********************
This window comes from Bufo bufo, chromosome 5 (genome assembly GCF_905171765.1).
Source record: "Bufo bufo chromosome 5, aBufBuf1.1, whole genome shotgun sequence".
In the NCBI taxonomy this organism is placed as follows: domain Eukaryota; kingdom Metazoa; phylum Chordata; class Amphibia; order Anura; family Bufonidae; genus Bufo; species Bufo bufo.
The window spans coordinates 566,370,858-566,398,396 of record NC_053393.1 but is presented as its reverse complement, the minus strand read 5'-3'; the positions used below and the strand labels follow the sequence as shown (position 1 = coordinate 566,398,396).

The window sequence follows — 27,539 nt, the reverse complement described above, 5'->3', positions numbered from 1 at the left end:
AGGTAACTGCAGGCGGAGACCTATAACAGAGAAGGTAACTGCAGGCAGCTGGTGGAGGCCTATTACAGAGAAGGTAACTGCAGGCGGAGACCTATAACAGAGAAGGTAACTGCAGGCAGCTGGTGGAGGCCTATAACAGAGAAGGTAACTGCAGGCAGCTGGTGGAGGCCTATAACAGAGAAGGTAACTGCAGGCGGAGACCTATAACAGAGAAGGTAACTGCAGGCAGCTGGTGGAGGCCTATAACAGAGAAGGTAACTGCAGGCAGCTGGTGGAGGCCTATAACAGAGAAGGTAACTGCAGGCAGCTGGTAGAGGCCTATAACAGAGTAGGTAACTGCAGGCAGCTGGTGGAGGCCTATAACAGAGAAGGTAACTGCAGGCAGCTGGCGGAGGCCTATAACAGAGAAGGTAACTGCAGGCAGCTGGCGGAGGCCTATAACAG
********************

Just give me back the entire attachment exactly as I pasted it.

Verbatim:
This window comes from Bufo bufo, chromosome 5 (genome assembly GCF_905171765.1).
Source record: "Bufo bufo chromosome 5, aBufBuf1.1, whole genome shotgun sequence".
In the NCBI taxonomy this organism is placed as follows: domain Eukaryota; kingdom Metazoa; phylum Chordata; class Amphibia; order Anura; family Bufonidae; genus Bufo; species Bufo bufo.
The window spans coordinates 566,370,858-566,398,396 of record NC_053393.1 but is presented as its reverse complement, the minus strand read 5'-3'; the positions used below and the strand labels follow the sequence as shown (position 1 = coordinate 566,398,396).

The window sequence follows — 27,539 nt, the reverse complement described above, 5'->3', positions numbered from 1 at the left end:
AGGTAACTGCAGGCGGAGACCTATAACAGAGAAGGTAACTGCAGGCAGCTGGTGGAGGCCTATTACAGAGAAGGTAACTGCAGGCGGAGACCTATAACAGAGAAGGTAACTGCAGGCAGCTGGTGGAGGCCTATAACAGAGAAGGTAACTGCAGGCAGCTGGTGGAGGCCTATAACAGAGAAGGTAACTGCAGGCGGAGACCTATAACAGAGAAGGTAACTGCAGGCAGCTGGTGGAGGCCTATAACAGAGAAGGTAACTGCAGGCAGCTGGTGGAGGCCTATAACAGAGAAGGTAACTGCAGGCAGCTGGTAGAGGCCTATAACAGAGTAGGTAACTGCAGGCAGCTGGTGGAGGCCTATAACAGAGAAGGTAACTGCAGGCAGCTGGCGGAGGCCTATAACAGAGAAGGTAACTGCAGGCAGCTGGCGGAGGCCTATAACAG